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DARPA's 1.8-gigapixel camera can see you from 20,000 feet in the air

Posting in Government

DARPA has released more information about its newest aerial surveillance tool, known as ARGUS-IS (Autonomous Real-Time Ground Ubiquitous Surveillance Imaging System). The 1.8-gigapixel camera, when attached to an unmanned drone, can spot targets as small as six inches from an altitude of 20,000 feet.

The camera is one of the world's highest resolution systems, is able to visualize up to 10 square miles at once and has a remarkable zoom capacity. In this video segment from NOVA, which aired on PBS, the camera can spot humans - as well as birds in flight - from an incredible distance.

Made up of 368 5-megapixel sensors (similar to those found in your smartphone) aimed through a telescopic array, ARGUS can pull in 600GB of data per second, some of which is stored for later viewing. Since it would be infeasible to store all the data the device gathers, the Department of Defense built the Persistics system, which is intended to derive meaningful information from wide-area overhead surveillance video.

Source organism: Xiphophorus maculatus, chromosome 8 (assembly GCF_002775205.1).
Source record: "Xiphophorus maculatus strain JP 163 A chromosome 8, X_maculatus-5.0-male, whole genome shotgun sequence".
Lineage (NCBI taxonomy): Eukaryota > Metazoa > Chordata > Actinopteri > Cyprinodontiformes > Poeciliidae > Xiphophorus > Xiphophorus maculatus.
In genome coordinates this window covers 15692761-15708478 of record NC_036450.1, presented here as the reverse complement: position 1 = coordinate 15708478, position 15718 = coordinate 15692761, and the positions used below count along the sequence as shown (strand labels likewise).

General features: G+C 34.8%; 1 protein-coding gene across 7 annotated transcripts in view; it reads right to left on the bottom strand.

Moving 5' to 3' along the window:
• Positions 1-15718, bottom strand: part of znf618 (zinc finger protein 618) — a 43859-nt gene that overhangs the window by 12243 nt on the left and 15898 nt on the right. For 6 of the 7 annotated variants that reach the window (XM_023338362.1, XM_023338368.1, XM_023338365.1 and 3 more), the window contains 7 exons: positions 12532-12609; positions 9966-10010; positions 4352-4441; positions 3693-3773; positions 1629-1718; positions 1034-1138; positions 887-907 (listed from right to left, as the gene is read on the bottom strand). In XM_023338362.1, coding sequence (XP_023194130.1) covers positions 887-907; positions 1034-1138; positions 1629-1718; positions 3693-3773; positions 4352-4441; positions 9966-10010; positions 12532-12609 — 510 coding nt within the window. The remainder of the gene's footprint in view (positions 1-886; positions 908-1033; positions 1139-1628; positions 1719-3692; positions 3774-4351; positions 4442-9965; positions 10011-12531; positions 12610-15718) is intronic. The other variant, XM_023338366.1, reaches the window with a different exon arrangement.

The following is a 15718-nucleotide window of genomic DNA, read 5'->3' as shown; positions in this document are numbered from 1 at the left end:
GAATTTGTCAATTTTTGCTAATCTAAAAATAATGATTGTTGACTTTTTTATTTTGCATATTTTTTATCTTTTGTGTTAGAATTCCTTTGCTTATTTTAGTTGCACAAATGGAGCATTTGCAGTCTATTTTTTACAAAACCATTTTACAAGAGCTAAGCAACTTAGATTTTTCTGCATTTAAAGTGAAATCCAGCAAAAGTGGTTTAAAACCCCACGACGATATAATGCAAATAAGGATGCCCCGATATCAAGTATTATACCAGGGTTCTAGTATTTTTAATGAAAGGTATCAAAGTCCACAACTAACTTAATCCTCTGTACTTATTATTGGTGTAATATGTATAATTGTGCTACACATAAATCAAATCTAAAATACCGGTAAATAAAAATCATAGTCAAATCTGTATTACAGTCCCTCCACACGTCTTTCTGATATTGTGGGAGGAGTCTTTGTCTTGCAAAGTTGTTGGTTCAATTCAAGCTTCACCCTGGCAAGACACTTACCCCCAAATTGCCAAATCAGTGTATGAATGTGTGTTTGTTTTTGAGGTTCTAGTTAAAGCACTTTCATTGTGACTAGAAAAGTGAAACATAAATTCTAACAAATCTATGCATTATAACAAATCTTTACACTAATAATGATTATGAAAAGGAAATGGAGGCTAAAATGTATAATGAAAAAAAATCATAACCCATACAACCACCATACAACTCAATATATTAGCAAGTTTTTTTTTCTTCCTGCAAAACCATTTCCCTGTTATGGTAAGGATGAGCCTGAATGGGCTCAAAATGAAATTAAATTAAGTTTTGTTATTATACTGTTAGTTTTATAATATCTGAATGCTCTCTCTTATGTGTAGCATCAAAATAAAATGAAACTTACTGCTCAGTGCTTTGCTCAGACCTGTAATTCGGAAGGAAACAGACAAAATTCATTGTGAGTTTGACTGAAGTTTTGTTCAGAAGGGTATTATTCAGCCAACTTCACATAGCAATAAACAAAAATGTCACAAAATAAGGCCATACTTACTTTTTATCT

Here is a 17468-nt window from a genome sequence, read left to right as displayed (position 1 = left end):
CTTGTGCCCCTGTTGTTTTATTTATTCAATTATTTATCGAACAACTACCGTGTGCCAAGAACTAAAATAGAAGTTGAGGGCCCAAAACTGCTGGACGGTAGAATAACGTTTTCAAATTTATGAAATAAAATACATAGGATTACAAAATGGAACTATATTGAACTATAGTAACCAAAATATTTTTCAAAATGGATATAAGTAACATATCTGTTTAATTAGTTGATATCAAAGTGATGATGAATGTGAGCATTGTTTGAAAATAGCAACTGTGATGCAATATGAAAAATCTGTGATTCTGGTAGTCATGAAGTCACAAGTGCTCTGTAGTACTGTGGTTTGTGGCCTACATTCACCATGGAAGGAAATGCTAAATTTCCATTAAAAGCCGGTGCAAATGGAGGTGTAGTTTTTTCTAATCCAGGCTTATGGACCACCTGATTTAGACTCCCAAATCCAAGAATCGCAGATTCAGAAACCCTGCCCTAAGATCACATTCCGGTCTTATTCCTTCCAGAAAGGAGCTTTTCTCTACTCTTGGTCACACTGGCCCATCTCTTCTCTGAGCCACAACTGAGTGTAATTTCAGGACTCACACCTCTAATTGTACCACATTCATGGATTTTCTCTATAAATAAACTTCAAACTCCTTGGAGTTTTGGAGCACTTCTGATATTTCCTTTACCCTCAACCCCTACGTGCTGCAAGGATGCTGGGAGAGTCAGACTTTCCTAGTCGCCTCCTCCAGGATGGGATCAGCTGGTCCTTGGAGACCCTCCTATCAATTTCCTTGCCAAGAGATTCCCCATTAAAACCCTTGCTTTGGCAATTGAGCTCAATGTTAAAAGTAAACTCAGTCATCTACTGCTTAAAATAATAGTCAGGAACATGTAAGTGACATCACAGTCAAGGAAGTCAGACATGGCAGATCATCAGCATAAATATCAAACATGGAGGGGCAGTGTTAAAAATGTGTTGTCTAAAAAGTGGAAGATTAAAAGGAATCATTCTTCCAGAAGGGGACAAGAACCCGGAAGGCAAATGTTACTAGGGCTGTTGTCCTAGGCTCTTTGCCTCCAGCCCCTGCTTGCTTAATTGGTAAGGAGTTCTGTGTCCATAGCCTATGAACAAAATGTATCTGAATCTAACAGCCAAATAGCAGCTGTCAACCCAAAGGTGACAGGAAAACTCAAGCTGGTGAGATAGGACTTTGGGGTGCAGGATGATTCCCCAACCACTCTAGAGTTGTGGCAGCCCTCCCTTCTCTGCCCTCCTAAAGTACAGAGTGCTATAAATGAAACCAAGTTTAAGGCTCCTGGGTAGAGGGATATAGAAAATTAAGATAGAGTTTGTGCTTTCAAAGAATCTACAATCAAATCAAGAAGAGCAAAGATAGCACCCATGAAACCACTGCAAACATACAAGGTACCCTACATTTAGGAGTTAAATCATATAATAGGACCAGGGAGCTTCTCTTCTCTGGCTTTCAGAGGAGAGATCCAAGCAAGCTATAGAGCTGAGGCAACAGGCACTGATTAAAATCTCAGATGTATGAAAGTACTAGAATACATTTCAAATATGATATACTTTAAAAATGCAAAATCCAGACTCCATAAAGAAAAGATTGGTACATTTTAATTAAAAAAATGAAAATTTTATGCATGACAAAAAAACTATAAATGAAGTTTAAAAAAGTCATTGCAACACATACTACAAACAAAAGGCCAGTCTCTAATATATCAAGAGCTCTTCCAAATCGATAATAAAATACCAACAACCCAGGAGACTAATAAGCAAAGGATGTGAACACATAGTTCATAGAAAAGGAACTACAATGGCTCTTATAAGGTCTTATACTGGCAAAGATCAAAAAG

It appears to be a tremendous achievement in aerial surveillance, but as a government tool, the ARGUS nonetheless raises questions about the intended use of this technology - and the relationship between governments and their citizens.

Photo: YouTube screenshot

via [TechCrunch]

— By on January 28, 2013, 7:05 PM PST

Channtal Fleischfresser

Contributing Editor

Contributing Editor Channtal Fleischfresser has worked for The Economist, WNET/Channel 13, Al Jazeera English, Wall Street Journal and Associated Press. She holds degrees from the University of Pennsylvania and the Columbia University Graduate School of Journalism. She is based in New York. Follow her on Twitter. Disclosure